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Tibetans participate in a candle light vigil to mourn the passing away of Chinese activist Liu Xiaobo in China, TCV Day School, July 14, 2017 Phayul Photo: Kunsang Gashon
His Holiness the Dalai Lama leaves for Gaggal airport, June 11, 2017. The Tibetan leader is scheduled to give a public talk on "Embracing the Beauty of Diversity in our World" at the University of California San Diego on June 16, 2017. Phayul Photo: Kunsang Gashon
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Tibetan govt officials barred from visiting temples
Reuters[Thursday, March 15, 2007 10:20]
BEIJING - Tibetan Communist Party members and civil servants have been warned against visiting temples in Lhasa this week, a local official said on Wednesday, apparently to curb the unfading influence of the exiled Dalai Lama.

Party members and civil servants faced expulsion and dismissal respectively if they prayed at Buddhist temples in the capital, an official surnamed Wang with the neighbourhood committee in Dangba village told Reuters by telephone. They could resume visits after the annual session of parliament ends in Beijing on Friday, the official said. He did not explain the connection.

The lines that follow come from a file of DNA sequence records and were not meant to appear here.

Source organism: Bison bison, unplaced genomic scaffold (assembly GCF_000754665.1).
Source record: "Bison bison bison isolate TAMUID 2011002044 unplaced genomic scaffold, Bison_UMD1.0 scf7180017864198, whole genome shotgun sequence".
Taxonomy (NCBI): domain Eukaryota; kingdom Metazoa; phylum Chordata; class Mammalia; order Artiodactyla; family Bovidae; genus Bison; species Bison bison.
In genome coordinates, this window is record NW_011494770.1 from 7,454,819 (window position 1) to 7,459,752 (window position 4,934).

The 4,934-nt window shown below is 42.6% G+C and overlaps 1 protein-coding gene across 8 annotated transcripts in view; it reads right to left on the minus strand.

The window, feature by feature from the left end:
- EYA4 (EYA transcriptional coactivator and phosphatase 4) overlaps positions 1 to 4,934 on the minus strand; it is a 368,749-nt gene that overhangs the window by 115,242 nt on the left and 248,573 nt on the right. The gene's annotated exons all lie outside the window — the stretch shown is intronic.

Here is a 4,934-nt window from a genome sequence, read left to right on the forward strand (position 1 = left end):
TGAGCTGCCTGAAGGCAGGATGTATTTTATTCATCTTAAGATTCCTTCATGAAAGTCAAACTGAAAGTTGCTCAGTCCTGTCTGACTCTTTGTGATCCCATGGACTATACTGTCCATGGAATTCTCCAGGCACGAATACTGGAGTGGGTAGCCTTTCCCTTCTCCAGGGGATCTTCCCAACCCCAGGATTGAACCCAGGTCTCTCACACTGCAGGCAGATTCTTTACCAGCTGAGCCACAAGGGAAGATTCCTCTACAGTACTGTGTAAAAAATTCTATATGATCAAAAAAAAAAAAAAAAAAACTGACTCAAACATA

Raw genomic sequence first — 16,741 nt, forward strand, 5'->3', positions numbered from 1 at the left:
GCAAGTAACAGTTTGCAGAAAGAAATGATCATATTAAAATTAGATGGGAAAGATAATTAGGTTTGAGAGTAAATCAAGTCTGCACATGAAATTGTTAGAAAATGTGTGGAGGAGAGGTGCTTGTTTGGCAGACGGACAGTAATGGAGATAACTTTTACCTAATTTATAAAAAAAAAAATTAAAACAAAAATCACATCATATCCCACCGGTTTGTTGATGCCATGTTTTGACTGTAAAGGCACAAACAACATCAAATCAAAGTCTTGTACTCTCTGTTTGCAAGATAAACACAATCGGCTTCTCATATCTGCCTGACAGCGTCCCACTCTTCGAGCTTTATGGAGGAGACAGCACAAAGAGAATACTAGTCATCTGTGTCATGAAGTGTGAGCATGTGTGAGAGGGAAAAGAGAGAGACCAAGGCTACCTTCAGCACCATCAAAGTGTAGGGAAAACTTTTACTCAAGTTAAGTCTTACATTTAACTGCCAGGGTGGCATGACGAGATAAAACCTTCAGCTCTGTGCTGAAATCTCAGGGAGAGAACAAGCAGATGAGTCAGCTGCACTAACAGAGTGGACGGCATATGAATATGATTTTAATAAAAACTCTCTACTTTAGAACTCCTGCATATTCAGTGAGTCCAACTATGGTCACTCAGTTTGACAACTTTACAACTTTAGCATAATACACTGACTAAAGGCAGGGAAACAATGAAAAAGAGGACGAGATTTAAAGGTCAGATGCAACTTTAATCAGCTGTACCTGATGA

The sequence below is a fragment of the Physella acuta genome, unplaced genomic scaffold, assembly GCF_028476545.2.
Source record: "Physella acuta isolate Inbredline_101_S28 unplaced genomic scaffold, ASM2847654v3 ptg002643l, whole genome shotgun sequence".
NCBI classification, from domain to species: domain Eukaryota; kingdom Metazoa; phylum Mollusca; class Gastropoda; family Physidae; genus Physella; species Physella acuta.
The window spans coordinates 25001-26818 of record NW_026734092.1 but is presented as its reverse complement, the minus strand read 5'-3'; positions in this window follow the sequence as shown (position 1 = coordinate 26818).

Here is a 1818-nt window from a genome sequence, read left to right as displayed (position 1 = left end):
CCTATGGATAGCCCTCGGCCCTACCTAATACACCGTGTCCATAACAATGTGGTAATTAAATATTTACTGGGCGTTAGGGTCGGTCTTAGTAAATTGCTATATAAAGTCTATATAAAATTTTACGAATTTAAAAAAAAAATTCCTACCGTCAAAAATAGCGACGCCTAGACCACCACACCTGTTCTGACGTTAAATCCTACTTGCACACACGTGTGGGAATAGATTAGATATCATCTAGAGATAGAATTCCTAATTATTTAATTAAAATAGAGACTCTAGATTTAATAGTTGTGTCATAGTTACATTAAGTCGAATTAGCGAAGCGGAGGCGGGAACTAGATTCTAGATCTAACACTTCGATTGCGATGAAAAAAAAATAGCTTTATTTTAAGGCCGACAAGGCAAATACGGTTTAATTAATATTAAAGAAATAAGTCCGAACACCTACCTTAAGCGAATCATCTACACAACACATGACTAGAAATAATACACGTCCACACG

A source who requested anonymity quoted two Lhasa residents as saying neighbourhood committees this week banned all city residents from burning incense and prostrating at temples. No reason was given. One resident said the ban was to run in one part of Lhasa from March 14 to 18, while another said it was in force in another area until next Wednesday, the source said. “A ban on all public expression of religion by Lhasa citizens would be unprecedented. And it’s very strange that no reason has been given,” Robbie Barnett, a Tibetologist at Columbia University in New York, said by telephone. The ban appears aimed at preventing Tibetans from praying for long life for the Dalai Lama, their spiritual god-king, coinciding with such a ceremony on Wednesday in the northern Indian town of Dharamsala.

The Dalai Lama has lived in Dharamsala since fleeing his Himalayan homeland in 1959 after an abortive uprising against Communist rule. “I am guessing that this is a response by the Chinese leadership in Tibet to ... special prayers to be said for the Dalai Lama on March 14,” Barnett said of the ban.
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